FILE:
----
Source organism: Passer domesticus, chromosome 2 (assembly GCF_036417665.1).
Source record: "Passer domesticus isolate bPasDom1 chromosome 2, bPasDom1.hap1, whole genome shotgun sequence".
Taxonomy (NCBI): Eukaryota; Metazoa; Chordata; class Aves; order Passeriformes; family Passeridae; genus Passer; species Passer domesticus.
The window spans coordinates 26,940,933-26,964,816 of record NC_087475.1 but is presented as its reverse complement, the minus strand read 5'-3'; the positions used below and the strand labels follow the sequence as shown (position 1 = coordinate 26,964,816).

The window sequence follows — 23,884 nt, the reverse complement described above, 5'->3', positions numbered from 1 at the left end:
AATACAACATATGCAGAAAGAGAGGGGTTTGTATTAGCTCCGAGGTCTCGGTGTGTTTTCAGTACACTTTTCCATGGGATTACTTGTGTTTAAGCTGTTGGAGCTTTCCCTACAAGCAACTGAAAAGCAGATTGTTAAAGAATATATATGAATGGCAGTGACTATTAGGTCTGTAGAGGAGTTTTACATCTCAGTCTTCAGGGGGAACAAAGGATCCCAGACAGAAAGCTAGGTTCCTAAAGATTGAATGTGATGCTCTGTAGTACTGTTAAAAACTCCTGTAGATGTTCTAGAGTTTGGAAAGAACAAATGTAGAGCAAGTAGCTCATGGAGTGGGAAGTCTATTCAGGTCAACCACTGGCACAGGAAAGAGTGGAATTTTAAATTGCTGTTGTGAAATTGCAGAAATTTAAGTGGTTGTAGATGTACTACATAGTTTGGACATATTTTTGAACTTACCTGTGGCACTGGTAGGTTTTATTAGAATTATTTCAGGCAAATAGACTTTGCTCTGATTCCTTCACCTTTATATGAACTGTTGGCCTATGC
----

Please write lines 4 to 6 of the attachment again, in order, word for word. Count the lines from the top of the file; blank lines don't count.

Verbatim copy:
The window spans coordinates 26,940,933-26,964,816 of record NC_087475.1 but is presented as its reverse complement, the minus strand read 5'-3'; the positions used below and the strand labels follow the sequence as shown (position 1 = coordinate 26,964,816).

The window sequence follows — 23,884 nt, the reverse complement described above, 5'->3', positions numbered from 1 at the left end:
AATACAACATATGCAGAAAGAGAGGGGTTTGTATTAGCTCCGAGGTCTCGGTGTGTTTTCAGTACACTTTTCCATGGGATTACTTGTGTTTAAGCTGTTGGAGCTTTCCCTACAAGCAACTGAAAAGCAGATTGTTAAAGAATATATATGAATGGCAGTGACTATTAGGTCTGTAGAGGAGTTTTACATCTCAGTCTTCAGGGGGAACAAAGGATCCCAGACAGAAAGCTAGGTTCCTAAAGATTGAATGTGATGCTCTGTAGTACTGTTAAAAACTCCTGTAGATGTTCTAGAGTTTGGAAAGAACAAATGTAGAGCAAGTAGCTCATGGAGTGGGAAGTCTATTCAGGTCAACCACTGGCACAGGAAAGAGTGGAATTTTAAATTGCTGTTGTGAAATTGCAGAAATTTAAGTGGTTGTAGATGTACTACATAGTTTGGACATATTTTTGAACTTACCTGTGGCACTGGTAGGTTTTATTAGAATTATTTCAGGCAAATAGACTTTGCTCTGATTCCTTCACCTTTATATGAACTGTTGGCCTATGC